That’s an insider’s joke in the mold game. Pelli says real estate agents always tell potential buyers worried about mold that what’s in a house is the “good” kind that doesn’t really cause many health problems. By which they mean it won’t kill you.

“All molds, from a health safety point of view, are treated the same,” says Goldstein, who says indoor molds almost never cause anything close to fatal illnesses unless someone has respiratory or immune systems that are already compromised. But they can cause all kinds of other difficulties.

“We deal with people every day with health problems from mold,” says Robert Weitz. He’s a certified micro-bacterial investigator with RTK Environmental Group, which does a lot of testing for mold throughout Connecticut.

Officials at the state Departments of Consumer Protection, Public Health and Banking say they haven’t gotten any complaints about widespread mold problems in foreclosed homes. Representatives of the Connecticut Association of Realtors declined to be interviewed on the subject, as did a number of individual realtors.

“I don’t think there’s some sort of reluctance in the industry to talk about it,” argues Gene Marconi, legal counsel for the state realtors’ group.

Others disagree. “I don’t know one real estate agent who isn’t aware of mold issues,” says Pelli

Weitz says real estate agents, banks and insurance companies don’t want to talk about mold if they don’t have to. He says their attitude is often, “We don’t want to know about it, and if we know about it, we don’t want to talk about it.”

Testing for mold can cost $500 or more, Weitz explains, which means paying a lot for what is often very bad news. Pelli says ripping out and replacing mold-infested sheet rock and wood can cost thousands of dollars — money banks really hate paying on foreclosed homes that may have already cost them gobs of lost mortgage loan cash.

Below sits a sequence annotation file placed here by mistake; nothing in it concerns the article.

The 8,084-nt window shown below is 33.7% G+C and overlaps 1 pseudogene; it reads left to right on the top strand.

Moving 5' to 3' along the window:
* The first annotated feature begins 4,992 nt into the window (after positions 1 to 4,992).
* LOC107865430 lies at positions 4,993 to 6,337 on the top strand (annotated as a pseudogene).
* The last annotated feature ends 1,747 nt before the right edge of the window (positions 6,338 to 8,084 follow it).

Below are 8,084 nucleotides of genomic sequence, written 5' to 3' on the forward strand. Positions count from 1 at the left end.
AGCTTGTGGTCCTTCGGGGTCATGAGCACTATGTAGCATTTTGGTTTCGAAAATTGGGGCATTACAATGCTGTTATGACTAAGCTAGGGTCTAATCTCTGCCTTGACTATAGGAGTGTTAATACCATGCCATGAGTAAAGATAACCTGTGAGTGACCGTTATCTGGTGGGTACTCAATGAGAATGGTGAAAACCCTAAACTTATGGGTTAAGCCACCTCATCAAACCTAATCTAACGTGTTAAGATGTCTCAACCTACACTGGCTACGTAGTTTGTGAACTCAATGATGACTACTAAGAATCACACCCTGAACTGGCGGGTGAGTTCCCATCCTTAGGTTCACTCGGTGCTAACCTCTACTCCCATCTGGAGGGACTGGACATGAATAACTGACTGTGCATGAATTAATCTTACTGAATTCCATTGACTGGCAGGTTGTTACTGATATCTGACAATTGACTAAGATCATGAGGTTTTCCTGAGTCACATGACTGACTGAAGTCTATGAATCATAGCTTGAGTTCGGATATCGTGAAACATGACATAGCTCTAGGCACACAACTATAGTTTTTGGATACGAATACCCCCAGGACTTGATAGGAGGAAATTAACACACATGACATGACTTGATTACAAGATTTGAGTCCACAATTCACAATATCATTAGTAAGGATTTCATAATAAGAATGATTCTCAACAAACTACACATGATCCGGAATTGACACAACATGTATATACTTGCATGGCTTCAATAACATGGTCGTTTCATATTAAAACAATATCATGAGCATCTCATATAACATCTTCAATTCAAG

“Nobody really likes me,” jokes Goldstein, whose company does the same sort of testing, “because I get hired to tell you something’s wrong.”

Maloney says there is no requirement by the state for anyone selling a home to disclose the fact that there are mold problems. Marconi says the realtors’ association doesn’t think that’s needed.

“Mold is ubiquitous,” he points out. “It’s constantly in the air.” He argues the only time mold becomes a real problem is when there are significant amounts of humidity or water in a house, and there are other state disclosure requirements that do deal with that.

Home sellers are required to disclose problems with leaking roofs, water in the basement, flooding or humidity problems, according to Marconi, all of which serve as “warning signs that there could be a mold problem.”

Goldstein says he’s been seeing mold problems in foreclosed homes ever since he got in the business 23 years ago.

“If there’s more foreclosures today … then obviously, numerically, you’re going to have more mold growing in more buildings because they’re closed up,” Goldstein says.

Essentially, he explains, “When buildings get closed up tight, those buildings rot.”